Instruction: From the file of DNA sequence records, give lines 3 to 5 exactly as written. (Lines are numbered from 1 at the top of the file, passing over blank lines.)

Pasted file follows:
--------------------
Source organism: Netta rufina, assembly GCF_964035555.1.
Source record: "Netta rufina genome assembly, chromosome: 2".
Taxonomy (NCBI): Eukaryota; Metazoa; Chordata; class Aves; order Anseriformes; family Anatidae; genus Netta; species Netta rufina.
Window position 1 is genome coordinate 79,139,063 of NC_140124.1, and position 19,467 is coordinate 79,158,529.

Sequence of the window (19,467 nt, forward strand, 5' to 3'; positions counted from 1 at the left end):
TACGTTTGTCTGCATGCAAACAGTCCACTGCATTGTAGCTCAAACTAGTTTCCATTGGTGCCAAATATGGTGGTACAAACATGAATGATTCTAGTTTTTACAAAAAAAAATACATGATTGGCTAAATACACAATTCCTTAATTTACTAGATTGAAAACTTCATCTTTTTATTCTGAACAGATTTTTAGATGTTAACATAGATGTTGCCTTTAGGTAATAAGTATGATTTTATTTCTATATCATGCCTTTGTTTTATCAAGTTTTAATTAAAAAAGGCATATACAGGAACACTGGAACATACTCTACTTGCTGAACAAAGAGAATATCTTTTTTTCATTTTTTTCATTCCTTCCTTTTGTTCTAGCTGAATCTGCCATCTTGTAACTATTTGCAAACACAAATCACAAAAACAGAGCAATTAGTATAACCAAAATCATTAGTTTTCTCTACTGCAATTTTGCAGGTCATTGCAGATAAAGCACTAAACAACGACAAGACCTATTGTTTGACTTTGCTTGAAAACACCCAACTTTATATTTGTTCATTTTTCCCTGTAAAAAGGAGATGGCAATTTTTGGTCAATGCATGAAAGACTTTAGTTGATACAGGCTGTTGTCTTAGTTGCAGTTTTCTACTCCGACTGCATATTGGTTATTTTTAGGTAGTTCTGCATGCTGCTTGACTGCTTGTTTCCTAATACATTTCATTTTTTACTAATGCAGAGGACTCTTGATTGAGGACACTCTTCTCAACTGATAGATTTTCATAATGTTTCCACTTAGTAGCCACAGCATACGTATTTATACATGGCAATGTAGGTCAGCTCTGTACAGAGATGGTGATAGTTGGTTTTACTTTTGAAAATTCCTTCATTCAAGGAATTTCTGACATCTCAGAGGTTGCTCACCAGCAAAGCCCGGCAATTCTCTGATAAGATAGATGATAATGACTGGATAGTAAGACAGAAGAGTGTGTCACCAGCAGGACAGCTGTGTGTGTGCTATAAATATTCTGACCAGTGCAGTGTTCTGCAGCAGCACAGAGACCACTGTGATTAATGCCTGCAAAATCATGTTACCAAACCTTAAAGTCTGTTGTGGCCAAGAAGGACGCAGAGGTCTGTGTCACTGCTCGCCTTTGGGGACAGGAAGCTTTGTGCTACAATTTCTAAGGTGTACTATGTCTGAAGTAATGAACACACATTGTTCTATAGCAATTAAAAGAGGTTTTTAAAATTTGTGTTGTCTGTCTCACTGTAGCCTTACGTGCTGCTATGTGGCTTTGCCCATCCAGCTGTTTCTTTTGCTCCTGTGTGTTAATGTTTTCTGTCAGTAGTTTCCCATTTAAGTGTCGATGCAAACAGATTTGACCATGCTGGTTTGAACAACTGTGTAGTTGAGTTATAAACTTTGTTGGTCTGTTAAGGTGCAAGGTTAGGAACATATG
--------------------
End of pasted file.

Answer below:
Taxonomy (NCBI): Eukaryota; Metazoa; Chordata; class Aves; order Anseriformes; family Anatidae; genus Netta; species Netta rufina.
Window position 1 is genome coordinate 79,139,063 of NC_140124.1, and position 19,467 is coordinate 79,158,529.

Sequence of the window (19,467 nt, forward strand, 5' to 3'; positions counted from 1 at the left end):